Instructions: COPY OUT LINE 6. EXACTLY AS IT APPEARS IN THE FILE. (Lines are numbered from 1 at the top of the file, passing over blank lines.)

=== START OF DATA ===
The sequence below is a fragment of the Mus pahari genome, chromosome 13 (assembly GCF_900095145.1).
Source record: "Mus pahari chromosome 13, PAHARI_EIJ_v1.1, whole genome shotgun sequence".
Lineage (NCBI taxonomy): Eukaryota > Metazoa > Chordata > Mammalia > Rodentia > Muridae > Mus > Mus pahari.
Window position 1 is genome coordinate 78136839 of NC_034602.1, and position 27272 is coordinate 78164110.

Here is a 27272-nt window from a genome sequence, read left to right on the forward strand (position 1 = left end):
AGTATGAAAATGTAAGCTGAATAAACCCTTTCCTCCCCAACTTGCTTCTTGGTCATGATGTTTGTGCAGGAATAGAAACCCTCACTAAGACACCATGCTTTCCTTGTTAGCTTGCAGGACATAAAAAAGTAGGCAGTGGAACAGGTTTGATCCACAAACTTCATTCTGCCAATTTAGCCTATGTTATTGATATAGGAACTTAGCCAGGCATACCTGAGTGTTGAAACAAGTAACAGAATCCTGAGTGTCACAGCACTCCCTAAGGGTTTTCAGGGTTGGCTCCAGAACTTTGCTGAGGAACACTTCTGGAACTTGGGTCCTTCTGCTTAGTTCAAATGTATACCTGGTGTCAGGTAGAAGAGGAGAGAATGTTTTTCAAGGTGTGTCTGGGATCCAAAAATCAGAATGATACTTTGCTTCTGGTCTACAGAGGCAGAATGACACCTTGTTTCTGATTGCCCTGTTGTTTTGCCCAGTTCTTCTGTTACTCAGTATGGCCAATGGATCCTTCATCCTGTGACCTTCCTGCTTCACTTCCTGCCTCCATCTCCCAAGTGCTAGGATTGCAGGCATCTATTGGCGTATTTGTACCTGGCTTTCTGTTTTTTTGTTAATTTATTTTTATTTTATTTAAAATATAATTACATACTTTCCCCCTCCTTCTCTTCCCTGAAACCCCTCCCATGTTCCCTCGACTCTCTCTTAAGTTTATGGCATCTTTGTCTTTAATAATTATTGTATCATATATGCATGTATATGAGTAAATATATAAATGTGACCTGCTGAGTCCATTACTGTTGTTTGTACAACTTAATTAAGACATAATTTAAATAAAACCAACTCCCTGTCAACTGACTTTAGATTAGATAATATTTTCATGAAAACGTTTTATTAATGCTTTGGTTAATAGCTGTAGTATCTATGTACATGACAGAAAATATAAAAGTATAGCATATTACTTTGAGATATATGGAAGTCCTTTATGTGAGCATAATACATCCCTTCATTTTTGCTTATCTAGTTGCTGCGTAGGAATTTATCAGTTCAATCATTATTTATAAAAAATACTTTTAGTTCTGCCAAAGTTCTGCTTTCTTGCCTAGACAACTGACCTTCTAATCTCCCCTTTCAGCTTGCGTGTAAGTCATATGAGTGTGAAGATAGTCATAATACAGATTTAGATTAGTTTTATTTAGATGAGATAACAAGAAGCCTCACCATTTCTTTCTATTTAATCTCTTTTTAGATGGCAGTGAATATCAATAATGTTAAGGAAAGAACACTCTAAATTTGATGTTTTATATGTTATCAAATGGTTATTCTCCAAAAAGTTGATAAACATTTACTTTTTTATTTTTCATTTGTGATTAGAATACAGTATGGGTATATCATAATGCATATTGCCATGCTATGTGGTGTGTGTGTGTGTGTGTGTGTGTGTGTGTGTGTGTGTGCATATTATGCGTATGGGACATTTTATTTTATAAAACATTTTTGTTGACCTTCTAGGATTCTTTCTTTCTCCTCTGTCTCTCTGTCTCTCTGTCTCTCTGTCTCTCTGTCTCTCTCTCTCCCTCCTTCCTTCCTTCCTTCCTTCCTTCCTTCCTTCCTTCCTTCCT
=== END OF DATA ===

AGTATGAAAATGTAAGCTGAATAAACCCTTTCCTCCCCAACTTGCTTCTTGGTCATGATGTTTGTGCAGGAATAGAAACCCTCACTAAGACACCATGCTTTCCTTGTTAGCTTGCAGGACATAAAAAAGTAGGCAGTGGAACAGGTTTGATCCACAAACTTCATTCTGCCAATTTAGCCTATGTTATTGATATAGGAACTTAGCCAGGCATACCTGAGTGTTGAAACAAGTAACAGAATCCTGAGTGTCACAGCACTCCCTAAGGGTTTTCAGGGTTGGCTCCAGAACTTTGCTGAGGAACACTTCTGGAACTTGGGTCCTTCTGCTTAGTTCAAATGTATACCTGGTGTCAGGTAGAAGAGGAGAGAATGTTTTTCAAGGTGTGTCTGGGATCCAAAAATCAGAATGATACTTTGCTTCTGGTCTACAGAGGCAGAATGACACCTTGTTTCTGATTGCCCTGTTGTTTTGCCCAGTTCTTCTGTTACTCAGTATGGCCAATGGATCCTTCATCCTGTGACCTTCCTGCTTCACTTCCTGCCTCCATCTCCCAAGTGCTAGGATTGCAGGCATCTATTGGCGTATTTGTACCTGGCTTTCTGTTTTTTTGTTAATTTATTTTTATTTTATTTAAAATATAATTACATACTTTCCCCCTCCTTCTCTTCCCTGAAACCCCTCCCATGTTCCCTCGACTCTCTCTTAAGTTTATGGCATCTTTGTCTTTAATAATTATTGTATCATATATGCATGTATATGAGTAAATATATAAATGTGACCTGCTGAGTCCATTACTGTTGTTTGTACAACTTAATTAAGACATAATTTAAATAAAACCAACTCCCTGTCAACTGACTTTAGATTAGATAATATTTTCATGAAAACGTTTTATTAATGCTTTGGTTAATAGCTGTAGTATCTATGTACATGACAGAAAATATAAAAGTATAGCATATTACTTTGAGATATATGGAAGTCCTTTATGTGAGCATAATACATCCCTTCATTTTTGCTTATCTAGTTGCTGCGTAGGAATTTATCAGTTCAATCATTATTTATAAAAAATACTTTTAGTTCTGCCAAAGTTCTGCTTTCTTGCCTAGACAACTGACCTTCTAATCTCCCCTTTCAGCTTGCGTGTAAGTCATATGAGTGTGAAGATAGTCATAATACAGATTTAGATTAGTTTTATTTAGATGAGATAACAAGAAGCCTCACCATTTCTTTCTATTTAATCTCTTTTTAGATGGCAGTGAATATCAATAATGTTAAGGAAAGAACACTCTAAATTTGATGTTTTATATGTTATCAAATGGTTATTCTCCAAAAAGTTGATAAACATTTACTTTTTTATTTTTCATTTGTGATTAGAATACAGTATGGGTATATCATAATGCATATTGCCATGCTATGTGGTGTGTGTGTGTGTGTGTGTGTGTGTGTGTGTGTGTGTGCATATTATGCGTATGGGACATTTTATTTTATAAAACATTTTTGTTGACCTTCTAGGATTCTTTCTTTCTCCTCTGTCTCTCTGTCTCTCTGTCTCTCTGTCTCTCTGTCTCTCTCTCTCCCTCCTTCCTTCCTTCCTTCCTTCCTTCCTTCCTTCCTTCCTTCCT